Ashoké is the most prestigious hand-woven cloth of the Yoruba people of southwestern Nigeria. The name literally means "top cloth". While single pieces of ashoke are sometimes worn on a daily basis, complete ashoke outfits are worn during major ceremonies such as weddings, funerals, naming ceremonies and important religious festivals. The men wear ashoke in the form of agbadas (a three-piece outfit consisting of pants (shokoto), an embroidere pull-over shirt (dashiki), and a large pull-over robe (agbada). the women wear it in the form of heqad ties (gele), blouses (buba), and sarong skirts (iro). Traditionally, it was woven from three materials - cotton, a red imported silk called alari, and a domestic wild raw silk called sanyan. Today these materials are often replaced by rayon and metallic lurex.
What traditionally gave ashoke its prestige was not only its beauty but people's knowledge of how costly, difficult and time consuming it was to produce. For instance, the traditional indigo colored ashoke often required that the hand-spun thread be dyed up to fourteen times to achieve the deep blues desired. Furthermore, special techniques had to be used to make the threads colorfast so that they would not damage the lighter colored threads or embroidery when washed. The wild raw silk ashoke called sanyan required that thousands of moth cocoons be collected and their silk carefully unraveled and spun into thread. These types of labor intensive activities were common prerequisites before the actual weaving and hand embroidering could begin. When selling ashoke, market women will often discuss in detail the cost and effort required in making a specific piece and will compare and contrast it with others.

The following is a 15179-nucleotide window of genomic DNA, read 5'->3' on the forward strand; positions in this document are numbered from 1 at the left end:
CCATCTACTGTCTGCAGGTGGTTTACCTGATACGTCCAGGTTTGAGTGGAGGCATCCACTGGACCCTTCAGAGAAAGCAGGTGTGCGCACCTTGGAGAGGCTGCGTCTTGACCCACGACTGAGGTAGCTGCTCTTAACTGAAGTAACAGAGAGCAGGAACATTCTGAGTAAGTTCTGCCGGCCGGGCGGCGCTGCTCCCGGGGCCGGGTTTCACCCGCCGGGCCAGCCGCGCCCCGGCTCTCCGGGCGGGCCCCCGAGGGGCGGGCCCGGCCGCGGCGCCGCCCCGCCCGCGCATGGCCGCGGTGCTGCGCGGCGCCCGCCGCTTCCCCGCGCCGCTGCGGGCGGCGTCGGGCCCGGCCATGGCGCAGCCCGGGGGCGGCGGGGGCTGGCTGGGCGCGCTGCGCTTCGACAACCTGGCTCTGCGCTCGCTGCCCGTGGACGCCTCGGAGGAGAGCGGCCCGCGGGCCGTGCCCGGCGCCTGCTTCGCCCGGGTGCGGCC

Technically, ashoke is what is known as a double-heddle narrow loom men's weave (although in some parts of Yoruba land it is woven by women). The cloth is made by weaving one forty foot or more four inch band of cloth. This long piece is then taken to a tailor who cuts it into pieces, sews it together, and sometimes hand embroiders it.
By purchasing this cloth you are not only acquiring a rare, one-of-a-kind piece of cloth from a very famous West African weaving tradition. You are also encouraging weavers to maintain the skill and knowledge necessary to continue this art form.
Above text courtesy of Robert Clyne.